H/T:  Caroline Mala Corbin.

36 thoughts on “Affirmative Action And Measuring Merit”

  1. rcampbell,

    I agree that more students need to see education as including 4 years of college. It shouldn’t be a question raised at the last minute. Their high school choices should be with college in mind.

    I was the first in my family to go to college (since my great great grandfather studied theology, but I never met him). That includes all my aunts and uncles and cousins. I was the eldest grandchild and I knew since forever that I was going to college. It was never a question. The money would be found somewhere. I’m not sure how much difference it made to my brothers and sisters, and cousins, that I went to college but at least half of them attended college. At least half of those graduated, some with advanced degrees. There is now a new tradition in the extended family – everyone considers college as a normal extension of their education.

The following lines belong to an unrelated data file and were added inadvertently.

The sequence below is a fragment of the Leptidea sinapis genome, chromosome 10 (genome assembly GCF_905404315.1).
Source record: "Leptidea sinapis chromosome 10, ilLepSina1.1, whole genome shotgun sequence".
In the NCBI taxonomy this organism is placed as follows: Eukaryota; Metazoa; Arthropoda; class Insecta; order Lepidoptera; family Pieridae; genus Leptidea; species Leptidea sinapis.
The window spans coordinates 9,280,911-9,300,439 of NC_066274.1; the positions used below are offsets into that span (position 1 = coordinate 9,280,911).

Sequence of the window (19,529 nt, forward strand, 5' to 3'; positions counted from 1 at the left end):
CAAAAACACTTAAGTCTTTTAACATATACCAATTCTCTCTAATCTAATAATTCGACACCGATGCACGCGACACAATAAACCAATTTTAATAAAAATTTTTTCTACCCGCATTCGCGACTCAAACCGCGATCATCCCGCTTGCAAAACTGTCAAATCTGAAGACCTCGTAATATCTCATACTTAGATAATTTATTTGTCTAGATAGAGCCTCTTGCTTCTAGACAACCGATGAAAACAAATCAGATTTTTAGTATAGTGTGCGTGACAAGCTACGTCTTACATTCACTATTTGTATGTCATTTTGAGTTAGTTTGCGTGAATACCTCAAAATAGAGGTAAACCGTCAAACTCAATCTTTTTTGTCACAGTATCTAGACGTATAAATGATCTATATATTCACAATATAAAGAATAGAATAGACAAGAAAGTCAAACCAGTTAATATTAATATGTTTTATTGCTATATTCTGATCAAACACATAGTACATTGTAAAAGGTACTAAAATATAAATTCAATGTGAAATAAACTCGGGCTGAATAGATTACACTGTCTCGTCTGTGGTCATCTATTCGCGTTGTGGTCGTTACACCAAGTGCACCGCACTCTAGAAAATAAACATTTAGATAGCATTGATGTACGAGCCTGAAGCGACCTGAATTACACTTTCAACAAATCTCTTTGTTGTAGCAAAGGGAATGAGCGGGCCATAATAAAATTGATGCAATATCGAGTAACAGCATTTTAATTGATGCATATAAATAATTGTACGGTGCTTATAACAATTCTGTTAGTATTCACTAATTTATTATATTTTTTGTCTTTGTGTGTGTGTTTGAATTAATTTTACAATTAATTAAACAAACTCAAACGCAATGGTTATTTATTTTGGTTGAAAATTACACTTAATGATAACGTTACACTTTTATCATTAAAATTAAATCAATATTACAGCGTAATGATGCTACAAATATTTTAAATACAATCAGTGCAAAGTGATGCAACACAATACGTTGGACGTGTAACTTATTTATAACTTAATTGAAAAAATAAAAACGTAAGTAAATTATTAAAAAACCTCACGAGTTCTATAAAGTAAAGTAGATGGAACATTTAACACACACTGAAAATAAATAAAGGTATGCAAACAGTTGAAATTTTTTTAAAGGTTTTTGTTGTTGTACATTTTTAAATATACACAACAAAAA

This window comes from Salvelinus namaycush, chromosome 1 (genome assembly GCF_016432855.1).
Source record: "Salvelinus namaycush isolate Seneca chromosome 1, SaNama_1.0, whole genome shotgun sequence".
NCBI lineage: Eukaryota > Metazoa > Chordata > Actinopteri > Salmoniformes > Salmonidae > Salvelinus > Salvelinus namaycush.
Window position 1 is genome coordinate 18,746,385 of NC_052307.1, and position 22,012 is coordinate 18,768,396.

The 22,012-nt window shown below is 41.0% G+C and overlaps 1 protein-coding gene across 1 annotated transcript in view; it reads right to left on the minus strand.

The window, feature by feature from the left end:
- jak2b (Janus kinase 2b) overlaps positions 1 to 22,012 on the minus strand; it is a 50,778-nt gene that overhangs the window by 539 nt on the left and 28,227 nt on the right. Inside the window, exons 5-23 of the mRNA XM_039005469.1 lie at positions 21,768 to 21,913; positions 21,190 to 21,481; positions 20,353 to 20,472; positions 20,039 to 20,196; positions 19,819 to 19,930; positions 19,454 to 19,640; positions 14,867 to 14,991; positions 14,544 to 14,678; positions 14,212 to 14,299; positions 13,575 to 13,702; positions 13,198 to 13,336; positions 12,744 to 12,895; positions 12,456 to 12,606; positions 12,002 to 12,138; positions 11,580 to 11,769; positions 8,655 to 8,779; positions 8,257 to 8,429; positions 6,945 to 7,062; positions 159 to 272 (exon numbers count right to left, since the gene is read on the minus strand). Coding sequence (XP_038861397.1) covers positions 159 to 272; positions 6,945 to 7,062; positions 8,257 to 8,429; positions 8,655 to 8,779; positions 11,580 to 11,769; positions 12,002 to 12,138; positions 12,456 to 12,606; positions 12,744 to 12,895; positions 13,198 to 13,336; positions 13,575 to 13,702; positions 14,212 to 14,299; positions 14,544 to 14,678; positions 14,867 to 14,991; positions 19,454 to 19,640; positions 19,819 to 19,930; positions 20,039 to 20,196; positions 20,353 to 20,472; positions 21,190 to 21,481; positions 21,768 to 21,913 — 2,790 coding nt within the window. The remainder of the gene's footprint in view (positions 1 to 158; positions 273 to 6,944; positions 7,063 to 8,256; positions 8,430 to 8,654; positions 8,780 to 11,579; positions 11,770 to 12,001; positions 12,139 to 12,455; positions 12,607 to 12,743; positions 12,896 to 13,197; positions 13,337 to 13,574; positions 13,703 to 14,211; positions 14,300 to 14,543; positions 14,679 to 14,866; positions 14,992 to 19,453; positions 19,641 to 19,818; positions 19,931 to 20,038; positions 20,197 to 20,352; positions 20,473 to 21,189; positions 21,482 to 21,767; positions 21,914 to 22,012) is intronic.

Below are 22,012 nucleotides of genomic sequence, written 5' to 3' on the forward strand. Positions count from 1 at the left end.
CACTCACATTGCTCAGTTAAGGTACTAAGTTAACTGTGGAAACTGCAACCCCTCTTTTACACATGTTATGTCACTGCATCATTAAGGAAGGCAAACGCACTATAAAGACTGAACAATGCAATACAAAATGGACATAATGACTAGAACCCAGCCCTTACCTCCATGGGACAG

Of great help is the availability of financial aid which most of us used/are using. It wasn’t available to the previous generation.

  2. It is Texas after all….. If rules can be bent or broken they will be….. But in the article cited….. They just admit more students….. NOT BASED on race or sex…… Strange that the plaintiff scheduled to be heard on Oct 10th is a WHITE female…denied admission……. I wonder what her beef is….. More black males, females, Hispanics, Asians are being admitted before her…… Shame on her…..

  3. Elaine M, what’s plaguing our educational system is thugs like Big Bird. I say let’s show them what happens to big birds, come this Thanksgiving.